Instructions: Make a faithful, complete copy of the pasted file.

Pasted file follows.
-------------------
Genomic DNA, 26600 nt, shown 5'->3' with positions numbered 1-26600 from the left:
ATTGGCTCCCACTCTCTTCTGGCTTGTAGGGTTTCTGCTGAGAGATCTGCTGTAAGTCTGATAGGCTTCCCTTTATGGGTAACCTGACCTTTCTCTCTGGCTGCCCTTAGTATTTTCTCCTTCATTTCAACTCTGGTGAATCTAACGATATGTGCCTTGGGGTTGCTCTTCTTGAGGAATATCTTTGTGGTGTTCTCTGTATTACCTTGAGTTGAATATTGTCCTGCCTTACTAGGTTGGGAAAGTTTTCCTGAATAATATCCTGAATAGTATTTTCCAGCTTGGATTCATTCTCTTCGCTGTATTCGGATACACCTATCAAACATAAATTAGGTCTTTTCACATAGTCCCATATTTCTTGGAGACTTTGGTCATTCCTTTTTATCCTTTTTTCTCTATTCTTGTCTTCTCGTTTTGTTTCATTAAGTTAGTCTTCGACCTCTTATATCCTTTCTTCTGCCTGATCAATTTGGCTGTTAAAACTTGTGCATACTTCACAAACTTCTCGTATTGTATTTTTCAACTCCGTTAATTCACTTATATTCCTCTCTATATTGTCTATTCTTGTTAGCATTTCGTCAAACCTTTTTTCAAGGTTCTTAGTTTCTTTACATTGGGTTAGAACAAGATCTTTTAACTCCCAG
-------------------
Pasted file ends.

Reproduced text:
Genomic DNA, 26600 nt, shown 5'->3' with positions numbered 1-26600 from the left:
ATTGGCTCCCACTCTCTTCTGGCTTGTAGGGTTTCTGCTGAGAGATCTGCTGTAAGTCTGATAGGCTTCCCTTTATGGGTAACCTGACCTTTCTCTCTGGCTGCCCTTAGTATTTTCTCCTTCATTTCAACTCTGGTGAATCTAACGATATGTGCCTTGGGGTTGCTCTTCTTGAGGAATATCTTTGTGGTGTTCTCTGTATTACCTTGAGTTGAATATTGTCCTGCCTTACTAGGTTGGGAAAGTTTTCCTGAATAATATCCTGAATAGTATTTTCCAGCTTGGATTCATTCTCTTCGCTGTATTCGGATACACCTATCAAACATAAATTAGGTCTTTTCACATAGTCCCATATTTCTTGGAGACTTTGGTCATTCCTTTTTATCCTTTTTTCTCTATTCTTGTCTTCTCGTTTTGTTTCATTAAGTTAGTCTTCGACCTCTTATATCCTTTCTTCTGCCTGATCAATTTGGCTGTTAAAACTTGTGCATACTTCACAAACTTCTCGTATTGTATTTTTCAACTCCGTTAATTCACTTATATTCCTCTCTATATTGTCTATTCTTGTTAGCATTTCGTCAAACCTTTTTTCAAGGTTCTTAGTTTCTTTACATTGGGTTAGAACAAGATCTTTTAACTCCCAG